In the fall of 2016 at John Muir Elementary, educators, many donning Black Lives Matter shirts, partnered with a local group called Black Men Uniting to Change the Narrative.

 

Together, they planned to welcome their majority Black population with high fives, ensuring students would “see positive images of Black people and people of color in their community.”

When the media caught wind of this event, the threats started rolling in. One was a bomb threat.

 

Union members responded by calling on all Seattle schools to wear Black Lives Matter T-shirts. On October 19, 2016, over 2,000 educators donned Black Lives Matter shirts to support their students and John Muir Elementary.

 

Check out the video for images from this unprecedented action. This time, there were no bomb threats.

 

When it’s just one that pushes against the status quo, that one can, too, easily become a target. If everyone joins in, there are simply too many targets to threaten.

 

The action in Seattle has since inspired similar events in BellevuePhiladelphia, and Rochester.

 

3. Those Times People with Computers Chipped Away at Racism and White Nonsense

 

Much of the segregation we continue to feel today in metropolitan areas is the legacy of “government engineered” efforts.

 

Black Americans and other groups of color were barred from houses in the suburbs that appreciated, astronomically, before they could finally legally purchase them.

 

Rectifying such practices would require reparations of hundreds of thousands of dollars – per family.

 

Artist Natasha Marin, knowing that such reparations were as likely as getting her “40 acres and a mule,” decided not to wait. She launched a Facebook page, now a website called Reparations, on which people of color can make requests and white people can offer services and goods.

 

While the list of “satisfied” requests grows, writer Reagan Jackson argues that “the magic of the page lay in the connection” among those using Marin’s creation.

 

Terri Kempton and Layla Tromble, two white Americans, also decided they had had enough waiting.

 

Fed up with systemic racism, the racialized nonsense coming out of white people, and the toll such nonsense had taken on their friends of color, they created White Nonsense Roundup, to “round up” the rampant racism perpetuated by white Americans on social media.

 

With a team of over sixty volunteers working around the clock, they created a “roving band of white allies coming to assist people of color when racist people say destructive and terrible things on social media.”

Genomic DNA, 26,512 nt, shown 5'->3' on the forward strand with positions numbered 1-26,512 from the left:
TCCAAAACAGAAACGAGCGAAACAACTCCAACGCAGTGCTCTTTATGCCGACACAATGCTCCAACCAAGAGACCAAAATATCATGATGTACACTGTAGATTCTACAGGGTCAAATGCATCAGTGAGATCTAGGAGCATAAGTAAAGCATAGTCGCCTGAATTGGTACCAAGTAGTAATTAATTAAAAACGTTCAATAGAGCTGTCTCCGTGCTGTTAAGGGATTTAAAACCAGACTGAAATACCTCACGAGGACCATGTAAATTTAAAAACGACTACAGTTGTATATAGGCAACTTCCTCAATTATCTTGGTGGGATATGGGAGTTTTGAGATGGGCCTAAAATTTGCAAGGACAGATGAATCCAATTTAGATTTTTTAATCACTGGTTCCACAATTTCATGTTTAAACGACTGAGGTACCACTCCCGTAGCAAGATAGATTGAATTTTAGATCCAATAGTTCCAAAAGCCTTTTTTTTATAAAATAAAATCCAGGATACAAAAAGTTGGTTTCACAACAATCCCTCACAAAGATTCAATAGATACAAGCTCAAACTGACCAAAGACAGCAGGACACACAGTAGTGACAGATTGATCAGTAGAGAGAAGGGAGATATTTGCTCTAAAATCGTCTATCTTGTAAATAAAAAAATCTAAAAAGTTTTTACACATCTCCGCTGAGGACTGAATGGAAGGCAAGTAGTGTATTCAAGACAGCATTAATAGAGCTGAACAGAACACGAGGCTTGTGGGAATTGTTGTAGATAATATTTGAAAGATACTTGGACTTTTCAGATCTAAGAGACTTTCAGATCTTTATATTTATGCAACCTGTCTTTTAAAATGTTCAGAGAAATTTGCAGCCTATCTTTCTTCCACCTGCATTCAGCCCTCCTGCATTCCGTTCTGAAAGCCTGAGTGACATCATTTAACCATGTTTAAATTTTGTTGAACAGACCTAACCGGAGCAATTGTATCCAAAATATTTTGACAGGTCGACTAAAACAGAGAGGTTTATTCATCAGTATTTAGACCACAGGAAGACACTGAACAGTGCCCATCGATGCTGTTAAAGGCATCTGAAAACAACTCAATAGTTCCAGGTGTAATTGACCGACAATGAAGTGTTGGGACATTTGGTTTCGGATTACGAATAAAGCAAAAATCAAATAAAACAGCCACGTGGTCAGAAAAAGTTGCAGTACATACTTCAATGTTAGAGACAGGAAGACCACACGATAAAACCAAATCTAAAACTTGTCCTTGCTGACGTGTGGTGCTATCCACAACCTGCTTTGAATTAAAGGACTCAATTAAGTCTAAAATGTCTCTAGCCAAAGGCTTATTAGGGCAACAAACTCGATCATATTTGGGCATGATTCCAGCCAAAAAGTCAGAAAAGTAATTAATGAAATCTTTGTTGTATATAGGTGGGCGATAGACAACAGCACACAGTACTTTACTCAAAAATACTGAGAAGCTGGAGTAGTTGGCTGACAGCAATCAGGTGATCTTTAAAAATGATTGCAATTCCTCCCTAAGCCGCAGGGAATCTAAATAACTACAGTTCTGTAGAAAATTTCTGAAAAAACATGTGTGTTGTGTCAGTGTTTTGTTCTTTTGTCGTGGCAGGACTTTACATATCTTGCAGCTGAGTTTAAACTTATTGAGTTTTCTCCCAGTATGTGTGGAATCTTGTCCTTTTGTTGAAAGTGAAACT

And it’s working.

 

Volunteers are full of success stories: One recounts the day she changed the mindset of a British skinhead on Twitter. Another recalls intervening with a white woman who initially called changing Columbus Day to Indigenous People’s Day “PC crap” that had gone too far.

 

Afterwards, the rounded-up woman redirected her anger at the educational system for not teaching her more Native perspectives. One white person who at first seemed intractable, later messaged the volunteer, “I was wrong and [the volunteer] was right.”

 

You can’t fix everything, but you can do something. Like Reparations and White Nonsense Roundup, there’s a transformative idea not yet found. Find it.

 

An art piece by Kara Springer of Temple University’s School of Art reads in white text on a black background, “white people. do something.”

 

4. That Time Black Lives Matter Won the First Racial Justice Platform by a Presidential Candidate

 

Bernie Sanders may have seemed like the candidate most likely to support racial justice, but – for much of his campaign – he prioritized issues of class over issues of race. That is, until Black Lives Matter activists had had enough of their issues being relegated to the back burner.

 

In the wake of Sandra Bland’s death, activists interrupted Bernie Sanders on stage at Netroots Nation – a political convention for progressives. Sanders responded defensively and “blew an opportunity” to better understand the racism that Black and Brown people face.

 

Fast forward a month to Seattle. Two Black women interrupted Sanders before he could give his speech and – in the process – exposed the racism of “liberal Seattle.” (One “progressive” actually shouted, “Taze her!”)

 

That same night, Bernie Sanders released a new tab on his campaign’s website titled “Racial Justice.” The tab linked to a page that read, “We need a societal transformation to make it clear that [B]lack lives matter and racism cannot be accepted in a civilized country.”

 

It took persistent disruption, not decorum, to get represented by a progressive.

 

Imagine how much disruption the Trump administration will need.

 

We are starting to learn the answer.

 

5. Those Times People Resisted Trump at Every Turn

 

Vox reports our continued resistance – “protests, phone calls, and mobilization” – is working.

 

And the Resistance Report suggests the same thing when documenting victories from two days of pressure – that is, swaying two Republican senators to oppose Betsy DeVos’ confirmation to pressuring Nordstrom to pull Ivanka Trump’s products.

 

Using extensive academic research, Fusion makes a compelling case that protests indeed have a positive impact. In this digital age, there’s no shortage of resources on how to protest effectively.

 

We need to keep up the resistance.

 

Join it if you haven’t already. If you have, make sure more of your sphere of influence is joining with you.

 

***

 

As I’ve argued before, the amount of pressing issues is overwhelming. At the same time, this fact makes it relatively easy to find a struggle to join. There are so many stories of victories from which to draw inspiration.

 

Even a dictionary is inspired to get off the shelf and resist.

 

Run for school board. Form a neighborhood group. Create art.

 

But do something.

 

We need more than your ballot in two years.

 

We need you now.

 

 

Jon Greenberg is a Contributing Writer for Everyday Feminism. He is an award-winning public high school teacher in Seattle who has gained broader recognition for standing up for racial dialogue in the classroom — with widespread support from community — while a school district attempted to stifle it. To learn more about Jon Greenberg and the Race Curriculum Controversy, visit his website. You can also follow him on FacebookTumblr, and Twitter @citizenshipsj. Read his articles here.